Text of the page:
Though not a great orator, his speeches were weighty and impressive.
He retired into what Bright called the "Cave of Adullam," and opposed the bill in a series of brilliant speeches, which raised his reputation as an orator to its highest point and effectually caused the downfall of the government.
He early discovered his vocation as a preacher of indulgences; he combined the elocutionary gifts of a revivalist orator with the shrewdness of an auctioneer.
Cicero, though he found fault with the iambics of the Latin comedians generally as abiecti, " prosaic" (Orator, lv.
4), Roman orator, poet and historian.
Pollio was a distinguished orator; his speeches showed ingenuity and care, but were marred by an affected archaism (Quintilian, Inst.
Like Napoleon, with whom he has often been compared, he was equally illustrious as a soldier, a statesman, an orator, a legislator and an administrator.
Neither nature nor acquired habits qualified him to be an orator; his late entrance on public life, his natural timidity, his feeble voice, his limited command of idiomatic English, and even, as he candidly confesses, his literary fame, were all obstacles to success.
As an orator his eloquence has been likened to that of both Bossuet and Vergniaud, but it had neither the polish of the old 17th century bishop nor the flashes of genius of the young Girondin.
He was chosen Fourth of July orator in Hanover, the college town, in 1800, and in his speech appears the substance of the political principles for the develop - ment of which he is chiefly famous.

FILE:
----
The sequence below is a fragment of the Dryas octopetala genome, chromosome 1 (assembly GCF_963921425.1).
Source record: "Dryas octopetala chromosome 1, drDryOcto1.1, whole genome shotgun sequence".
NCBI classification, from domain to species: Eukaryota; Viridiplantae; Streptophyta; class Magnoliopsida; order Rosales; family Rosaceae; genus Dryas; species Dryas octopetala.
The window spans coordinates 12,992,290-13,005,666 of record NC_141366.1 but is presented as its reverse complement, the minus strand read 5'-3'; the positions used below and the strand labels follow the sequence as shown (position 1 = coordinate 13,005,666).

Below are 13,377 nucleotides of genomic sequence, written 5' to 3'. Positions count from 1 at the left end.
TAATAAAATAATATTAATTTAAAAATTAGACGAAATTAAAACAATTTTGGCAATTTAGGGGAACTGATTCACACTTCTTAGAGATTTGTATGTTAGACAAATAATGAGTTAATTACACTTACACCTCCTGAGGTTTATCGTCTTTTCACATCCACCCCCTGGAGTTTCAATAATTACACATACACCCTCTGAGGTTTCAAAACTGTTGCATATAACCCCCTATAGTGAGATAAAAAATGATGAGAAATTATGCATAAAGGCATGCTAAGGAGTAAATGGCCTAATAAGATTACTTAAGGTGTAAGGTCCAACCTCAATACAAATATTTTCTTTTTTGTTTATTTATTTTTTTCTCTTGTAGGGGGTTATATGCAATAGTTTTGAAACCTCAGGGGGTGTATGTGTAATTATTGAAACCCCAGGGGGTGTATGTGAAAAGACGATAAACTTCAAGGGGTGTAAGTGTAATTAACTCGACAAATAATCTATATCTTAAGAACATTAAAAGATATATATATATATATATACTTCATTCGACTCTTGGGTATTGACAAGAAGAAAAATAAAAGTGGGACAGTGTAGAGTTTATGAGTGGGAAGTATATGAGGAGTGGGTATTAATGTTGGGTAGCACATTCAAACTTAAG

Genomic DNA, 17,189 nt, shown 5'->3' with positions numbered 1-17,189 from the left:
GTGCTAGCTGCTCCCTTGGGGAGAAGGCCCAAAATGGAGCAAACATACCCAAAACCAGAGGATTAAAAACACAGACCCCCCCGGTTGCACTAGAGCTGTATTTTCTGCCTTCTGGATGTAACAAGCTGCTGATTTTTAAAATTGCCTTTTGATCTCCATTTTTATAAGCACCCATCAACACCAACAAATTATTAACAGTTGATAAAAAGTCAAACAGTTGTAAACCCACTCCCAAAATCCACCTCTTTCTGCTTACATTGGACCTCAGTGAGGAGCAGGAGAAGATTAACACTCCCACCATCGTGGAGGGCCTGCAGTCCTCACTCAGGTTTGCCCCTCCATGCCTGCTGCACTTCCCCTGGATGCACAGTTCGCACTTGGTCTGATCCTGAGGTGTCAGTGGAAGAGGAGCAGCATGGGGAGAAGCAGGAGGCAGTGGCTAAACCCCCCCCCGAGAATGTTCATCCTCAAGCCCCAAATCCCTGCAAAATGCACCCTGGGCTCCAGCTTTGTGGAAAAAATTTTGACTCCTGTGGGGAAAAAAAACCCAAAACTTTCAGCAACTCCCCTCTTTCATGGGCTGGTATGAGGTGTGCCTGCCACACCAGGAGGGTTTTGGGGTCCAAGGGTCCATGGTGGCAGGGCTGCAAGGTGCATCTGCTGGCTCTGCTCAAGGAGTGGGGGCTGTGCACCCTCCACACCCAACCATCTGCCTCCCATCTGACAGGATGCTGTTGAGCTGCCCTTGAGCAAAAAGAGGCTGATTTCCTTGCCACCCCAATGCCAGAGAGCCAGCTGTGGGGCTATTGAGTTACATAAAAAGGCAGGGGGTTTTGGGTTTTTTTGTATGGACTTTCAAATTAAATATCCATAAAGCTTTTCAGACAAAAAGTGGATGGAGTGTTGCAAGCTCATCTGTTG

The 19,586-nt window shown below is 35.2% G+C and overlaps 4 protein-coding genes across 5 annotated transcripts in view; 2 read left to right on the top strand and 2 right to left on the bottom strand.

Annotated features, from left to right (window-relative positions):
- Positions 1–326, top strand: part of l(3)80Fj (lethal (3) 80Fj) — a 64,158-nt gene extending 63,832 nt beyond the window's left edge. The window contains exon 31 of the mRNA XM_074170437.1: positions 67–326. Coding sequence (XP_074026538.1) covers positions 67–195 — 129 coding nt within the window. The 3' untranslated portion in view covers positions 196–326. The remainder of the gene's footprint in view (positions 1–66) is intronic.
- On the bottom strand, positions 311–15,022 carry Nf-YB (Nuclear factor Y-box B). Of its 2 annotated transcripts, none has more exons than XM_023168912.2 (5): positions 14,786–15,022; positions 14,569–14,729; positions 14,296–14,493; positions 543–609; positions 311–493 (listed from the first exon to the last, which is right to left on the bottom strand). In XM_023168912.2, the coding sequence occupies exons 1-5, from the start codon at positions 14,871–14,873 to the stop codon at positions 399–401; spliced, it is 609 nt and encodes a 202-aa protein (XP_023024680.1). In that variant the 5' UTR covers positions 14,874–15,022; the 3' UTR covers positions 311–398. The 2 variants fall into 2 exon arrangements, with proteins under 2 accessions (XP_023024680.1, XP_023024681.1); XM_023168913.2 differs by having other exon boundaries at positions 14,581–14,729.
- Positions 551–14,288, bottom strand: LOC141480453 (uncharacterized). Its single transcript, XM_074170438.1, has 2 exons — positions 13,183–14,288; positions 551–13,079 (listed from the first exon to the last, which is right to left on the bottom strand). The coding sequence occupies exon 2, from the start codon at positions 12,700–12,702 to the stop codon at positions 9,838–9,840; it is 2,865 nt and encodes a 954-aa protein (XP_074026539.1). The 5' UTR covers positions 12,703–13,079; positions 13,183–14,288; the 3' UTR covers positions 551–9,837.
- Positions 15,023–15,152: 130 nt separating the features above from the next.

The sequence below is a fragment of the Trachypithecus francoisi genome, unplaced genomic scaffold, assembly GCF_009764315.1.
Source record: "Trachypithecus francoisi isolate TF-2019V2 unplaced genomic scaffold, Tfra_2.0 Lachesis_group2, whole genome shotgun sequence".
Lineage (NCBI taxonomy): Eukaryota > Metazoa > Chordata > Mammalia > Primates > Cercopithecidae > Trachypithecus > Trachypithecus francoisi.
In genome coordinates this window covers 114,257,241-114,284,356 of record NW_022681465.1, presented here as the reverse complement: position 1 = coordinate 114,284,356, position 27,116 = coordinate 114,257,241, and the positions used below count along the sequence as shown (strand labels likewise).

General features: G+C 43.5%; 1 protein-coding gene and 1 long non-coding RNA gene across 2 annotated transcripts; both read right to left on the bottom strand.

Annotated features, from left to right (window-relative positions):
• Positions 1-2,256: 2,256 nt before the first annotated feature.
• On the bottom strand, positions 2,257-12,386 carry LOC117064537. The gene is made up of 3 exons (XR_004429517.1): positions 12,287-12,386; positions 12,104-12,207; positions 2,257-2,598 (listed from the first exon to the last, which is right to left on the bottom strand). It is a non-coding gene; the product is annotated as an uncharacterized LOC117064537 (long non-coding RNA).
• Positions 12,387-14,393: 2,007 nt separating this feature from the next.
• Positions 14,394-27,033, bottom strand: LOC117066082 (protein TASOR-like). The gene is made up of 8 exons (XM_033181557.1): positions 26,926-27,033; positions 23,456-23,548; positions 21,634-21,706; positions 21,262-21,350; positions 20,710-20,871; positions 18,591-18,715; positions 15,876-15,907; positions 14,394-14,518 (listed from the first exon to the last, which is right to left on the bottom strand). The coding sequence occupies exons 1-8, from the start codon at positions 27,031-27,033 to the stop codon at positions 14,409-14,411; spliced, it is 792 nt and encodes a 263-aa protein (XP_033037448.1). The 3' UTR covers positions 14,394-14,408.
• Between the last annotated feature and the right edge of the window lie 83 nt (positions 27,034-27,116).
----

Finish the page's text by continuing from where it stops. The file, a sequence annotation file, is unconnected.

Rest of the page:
Lovering is first mentioned as master in 1619, so that Taylor probably spent seven years at the school before he was entered at Gonville and Caius College as a sizar in 1626, 1 eighteen months after Milton had entered Christ's, and while George Herbert was public orator and Edmund Waller and Thomas Fuller were undergraduates of the university.
In his own day he took high rank as a pulpit orator, and even royalty had to beg for a seat amongst his audiences; but his sermons are now forgotten.
Daniel Webster lived to become a famous orator and a great statesman.
The Roman orator Cicero, as far back as 44 BC, was warning that "the more laws, the less justice"—and it is a warning we should heed.
The nobility don't gwudge theah lives--evewy one of us will go and bwing in more wecwuits, and the sov'weign" (that was the way he referred to the Emperor) "need only say the word and we'll all die fo' him!" added the orator with animation.
Count Rostov at the back of the crowd was expressing approval; several persons, briskly turning a shoulder to the orator at the end of a phrase, said: